Homelessness Marathon blog

... ending homelessness isn't a matter of charity, but a matter of changing the way our society is structured. -- Homelessness Marathon founder, Jeremy Weir Alderson, aka Nobody.

Thursday, February 18, 2010

In Detroit for the Broadcast

We are in the thick of it now.   As always, the final stages of preparation for the broadcast are very intense.  We arrived at the broadcast site to find that the phone block was of a type we were unfamiliar with.  So there was some immediate panic and a quick call to the phone company to make sure they could send a repairman out to install the jacks for us.  But after a while, we figured it out, and in the process of doing so, realized we couldn't find two of the lines we had ordered.  So it's a good thing the repair guy is coming, even if we don't need him for the jacks.  But the point is that, in that moment, we were confronted with something that could take down the entire broadcast.  It didn't, but for me, at least, it's a shock to the system, like hearing that the plane your uncle is on might just have crashed and then hearing an hour later that no, it was another plane.
          Immediately after that, my e-mail account crashed, and of course it would only do that right when I am awaiting e-mail confirmation as to whether or not the City of Detroit will send representatives for an on-the-air dialog with the homeless people on site.  The answer to that turned out to be yes, but I only got the e-mail after frantically calling people at my very good ISP until finally the boss took care of it.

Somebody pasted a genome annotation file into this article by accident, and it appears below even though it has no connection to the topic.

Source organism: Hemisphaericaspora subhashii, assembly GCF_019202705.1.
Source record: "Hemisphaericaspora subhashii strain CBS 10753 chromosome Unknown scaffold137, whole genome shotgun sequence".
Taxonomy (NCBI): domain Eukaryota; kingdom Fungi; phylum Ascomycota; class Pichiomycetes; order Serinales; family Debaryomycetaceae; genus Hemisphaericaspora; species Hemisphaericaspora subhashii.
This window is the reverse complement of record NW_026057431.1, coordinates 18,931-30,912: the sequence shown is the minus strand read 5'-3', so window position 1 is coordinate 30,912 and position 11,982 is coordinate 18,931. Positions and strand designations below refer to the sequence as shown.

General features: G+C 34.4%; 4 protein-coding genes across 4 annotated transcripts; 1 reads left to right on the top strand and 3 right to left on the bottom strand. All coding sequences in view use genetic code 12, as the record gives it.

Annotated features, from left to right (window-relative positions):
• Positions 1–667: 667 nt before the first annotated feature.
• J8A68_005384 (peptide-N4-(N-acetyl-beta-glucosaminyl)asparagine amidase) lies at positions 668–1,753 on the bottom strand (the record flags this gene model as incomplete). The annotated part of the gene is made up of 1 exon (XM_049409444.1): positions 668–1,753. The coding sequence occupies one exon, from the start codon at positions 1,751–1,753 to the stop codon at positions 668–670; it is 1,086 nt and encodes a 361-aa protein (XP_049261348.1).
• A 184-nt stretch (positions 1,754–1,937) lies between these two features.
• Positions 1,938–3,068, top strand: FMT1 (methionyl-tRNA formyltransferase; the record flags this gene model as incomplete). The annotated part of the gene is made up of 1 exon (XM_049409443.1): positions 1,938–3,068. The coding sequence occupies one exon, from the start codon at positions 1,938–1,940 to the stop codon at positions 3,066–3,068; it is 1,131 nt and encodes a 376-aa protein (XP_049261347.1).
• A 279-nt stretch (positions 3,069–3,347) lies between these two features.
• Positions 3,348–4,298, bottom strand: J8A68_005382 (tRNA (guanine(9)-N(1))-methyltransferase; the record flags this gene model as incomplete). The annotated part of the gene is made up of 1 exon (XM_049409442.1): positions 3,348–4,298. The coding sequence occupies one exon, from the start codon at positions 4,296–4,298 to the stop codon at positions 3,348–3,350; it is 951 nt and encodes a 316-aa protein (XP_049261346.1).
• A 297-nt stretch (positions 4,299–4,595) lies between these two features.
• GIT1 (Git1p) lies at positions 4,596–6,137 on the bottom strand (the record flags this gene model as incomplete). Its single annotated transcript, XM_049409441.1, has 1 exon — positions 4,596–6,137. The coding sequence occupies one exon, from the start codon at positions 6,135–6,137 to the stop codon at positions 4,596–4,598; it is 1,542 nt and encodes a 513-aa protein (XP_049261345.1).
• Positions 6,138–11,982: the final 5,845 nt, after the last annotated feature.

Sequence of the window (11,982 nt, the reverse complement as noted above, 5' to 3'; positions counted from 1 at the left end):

In other words, it's just one shock after another, and I think any event planner will recognize this as a more-or-less normal kind of scenario, although other planners may have a higher percentage of routine events than we ever seem to be able to pull off.  But for all of that, I've been enjoying myself immensely.
          My son, Michael, is our chief engineer.  He has been involved with every broadcast, sleeping outside on the pavement in sympathy with the first one, when he was just thirteen.  Oh well, you know, tomorrow who knows what will be with any of us, but so far, it's been a blast being with him, and I feel like a lucky father to have this event that we can share.
          The people at Cass Community Social Services are incredibly nice, really all of them.  I have kind of given up trying to be something other than a gorilla, at times, but I am striving these days to be a gorilla who can stay in the social preserve. And one of the nice things about being at Cass Community, is that whenever I look my wildest, they have a kindly glint in their eyes like they saw sixteen worse cases before breakfast.
          And I've been having a lot of singular experiences.  Driving to Detroit, for example, I was interviewed twice on one of our affiliates, WRFG in Atlanta.  It wasn't really the most advantageous time for interviews, the first for half an hour and the second for a full hour, but they were trying to help promote the broadcast, I certainly wanted to help them with that, and Michael drove while I was talking on the cell phone.
           As it turned out, the two interviews went extremely well, and for the second one, I was interviewed by three people at once, or maybe there was a fourth, and they really seemed to like the things I was saying, and I really enjoyed talking with them.  What made this more than just a good interview was that WRFG is a community station for a community that is largely African-American.  So it resonated with my performance at the COTS shelter, and it just seemed so funny to me to think of myself as someone who's really down with black people.  I wouldn't describe myself that way in any case, but the thing of it is that I am so pathetically unhip that the mere thought that I might have any appeal to a black audience just about makes me giggle.  I have to add, though, that, if it turned out to be true, I would just think that was great.  Who wouldn't?

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